Who were the hardest batsmen to plan for? Ask Nasser and Bumble

Ask Nasser and Bumble! Our resident columnists answer YOUR questions… on their best Ashes memory, who the hardest batsmen to plan for was and will England lift the T20 World Cup?

  • Nasser Hussain and David Lloyd answer your questions ahead of the World Cup
  • The former England pair answer if they would have played for a rival county
  • Brian Lara and Jim Yardley are two of the hardest batsmen they have planned for
  • Bumble does not think Lara’s incredible batting records will ever be broken

Despite the global coronavirus pandemic decimating the sporting calendar, two of our resident cricket columnists have still had plenty to mull over.

Opening up to your questions, they were asked whether they would have ever crossed the divide to play for a rival, their toughest opponents and they debated whether England will win the T20 World Cup.  

Here is what Sportsmail’s columnists Nasser Hussain and David Lloyd made of your questions…

You were one-club men. Would you have played for a rival county?

Nasser: I’m not sure anyone else wanted me! I was Essex through and through from Under 11s upwards. I don’t think there was ever a moment when I wanted to leave, good or bad seasons, in or out of that wonderful side we had. What Essex were good at was taking people like John Childs, Peter Such and Ronnie Irani from other counties and helping them become England players.

Nasser Hussain celebrates scoring a century in a match between Essex and Yorkshire

Bumble: I did get offers, from Essex as a player and Glamorgan as a coach. The upheaval of moving house just meant it wouldn’t have worked financially. It was a different era. Anyone wanting to move had to have six months out of the game. That wouldn’t get past employment law now. We weren’t well paid and it wasn’t worth moving, but my heart wasn’t anywhere other than Lancashire.

Bumble: You could name so many great players but I’m going to say Jim Yardley of Worcestershire and Northants. He was a fabulous lad who always had a smile on his face and somehow every shot he played went down to third man. Lancashire captain Jack Bond reckoned he must have had a round bat. We once put nine slips in for Jim — and he still got it through!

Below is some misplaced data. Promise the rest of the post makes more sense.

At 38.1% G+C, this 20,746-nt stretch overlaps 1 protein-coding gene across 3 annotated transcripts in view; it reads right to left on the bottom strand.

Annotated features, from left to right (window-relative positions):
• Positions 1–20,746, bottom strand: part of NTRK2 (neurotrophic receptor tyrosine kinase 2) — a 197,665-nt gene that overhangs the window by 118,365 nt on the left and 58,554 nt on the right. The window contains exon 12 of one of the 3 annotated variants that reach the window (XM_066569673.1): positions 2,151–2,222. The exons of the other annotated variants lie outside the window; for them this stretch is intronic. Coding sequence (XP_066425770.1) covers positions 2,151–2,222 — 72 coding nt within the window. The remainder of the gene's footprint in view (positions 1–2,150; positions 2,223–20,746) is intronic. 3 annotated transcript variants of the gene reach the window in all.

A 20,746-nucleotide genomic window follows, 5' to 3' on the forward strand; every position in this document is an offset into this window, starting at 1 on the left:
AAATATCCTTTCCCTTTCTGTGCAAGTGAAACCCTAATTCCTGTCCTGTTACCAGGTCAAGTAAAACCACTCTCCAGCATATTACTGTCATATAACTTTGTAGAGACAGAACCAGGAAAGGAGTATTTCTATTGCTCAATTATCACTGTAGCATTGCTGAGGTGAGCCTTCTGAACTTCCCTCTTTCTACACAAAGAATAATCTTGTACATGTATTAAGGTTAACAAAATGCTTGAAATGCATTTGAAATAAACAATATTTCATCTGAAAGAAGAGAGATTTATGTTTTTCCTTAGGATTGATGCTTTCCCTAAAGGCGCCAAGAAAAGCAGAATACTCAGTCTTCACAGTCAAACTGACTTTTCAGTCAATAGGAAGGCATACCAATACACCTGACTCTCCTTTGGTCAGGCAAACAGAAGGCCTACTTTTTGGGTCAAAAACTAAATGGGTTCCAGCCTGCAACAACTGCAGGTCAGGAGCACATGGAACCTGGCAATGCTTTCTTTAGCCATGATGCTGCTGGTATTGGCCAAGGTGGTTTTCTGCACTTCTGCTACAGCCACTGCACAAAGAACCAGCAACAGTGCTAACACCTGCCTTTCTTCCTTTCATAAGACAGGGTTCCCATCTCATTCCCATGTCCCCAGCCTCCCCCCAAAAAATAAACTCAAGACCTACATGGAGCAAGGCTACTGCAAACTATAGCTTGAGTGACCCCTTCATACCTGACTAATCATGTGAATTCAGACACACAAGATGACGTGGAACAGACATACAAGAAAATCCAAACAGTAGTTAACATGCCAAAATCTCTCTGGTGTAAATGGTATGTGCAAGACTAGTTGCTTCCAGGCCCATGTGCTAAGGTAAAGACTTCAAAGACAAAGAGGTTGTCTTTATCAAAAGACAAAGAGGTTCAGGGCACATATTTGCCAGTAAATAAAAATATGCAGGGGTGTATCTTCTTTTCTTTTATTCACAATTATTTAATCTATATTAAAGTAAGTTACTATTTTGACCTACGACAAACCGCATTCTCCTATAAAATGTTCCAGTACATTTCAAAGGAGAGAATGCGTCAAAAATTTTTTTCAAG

Nasser: Good question. I didn’t captain against him much but I have to say Brian Lara. Poor Mike Atherton would move a fielder and Lara would almost take the mickey and hit it in the gap where the fielder had been. He was touched by genius and when he was switched on you were weeing into the wind trying to stop him.

West Indian captain Brian Lara celebrates scoring 400 runs against England back in 1994

Will anyone beat Lara’s first-class record 501 and Test 400?

Nasser: Never say never. Who would have thought somebody would go past Garry Sobers but Lara did it twice. If ball is going to have an edge over bat in Test cricket in future it is going to become harder and harder.

Bumble: No. It would be extraordinary if anyone did that. I’ve met Brian hundreds of times and he is a great lad but he definitely had that little streak in him. Call it competitiveness or whatever but he could look after himself. He was so mentally strong.

How important was Craig White to your England team?

Bumble: Craig never knew how good he was. He was such a quiet lad who was always in his shell but he reminds me so much of Mark Wood. He could bowl 90mph and you didn’t know where he got his pace from. His body was fragile but he would be box office now.

England captain Hussain (centre) with team-mates Adam Hollioake (left) and Craig White

Nasser: I like people bringing up cricketers who don’t get too many mentions these days. Craig was huge to our side and instrumental in everything we did. 

He’s a really good guy and was one of the quietest two people I captained along with Jimmy Anderson. He lacked a bit of confidence and even I, Mr Angry, tried to put an arm round his shoulder.

How would you handle being quarantined with Sourav Ganguly?

Bumble: I like Sourav. I reckon he changed the face of Indian cricket and made them much tougher. And now he’s a top administrator. I would rather have my mates round but if I had to have a dinner party with cricket people, Sourav is on the table.

Nasser: When I played it would have been one of my worst nightmares because we were always at each other but he is one of the characters you look at completely differently once you are retired. I’ve really enjoyed and liked Sourav in the commentary box, even though he still has that tendency to do things his own way.

I know now he’s a good guy and the Board of Control for Cricket in India have chosen well in making him president. He won’t be afraid of ruffling feathers.

Sourav Ganguly is a smart selection to be president of the Board of Control for Cricket in India, as he is seen speaking during a press conference at the BCCI headquarters in Mumbai

Bumble, Wisden says Lancashire are the most successful county of the last six decades. Are you surprised?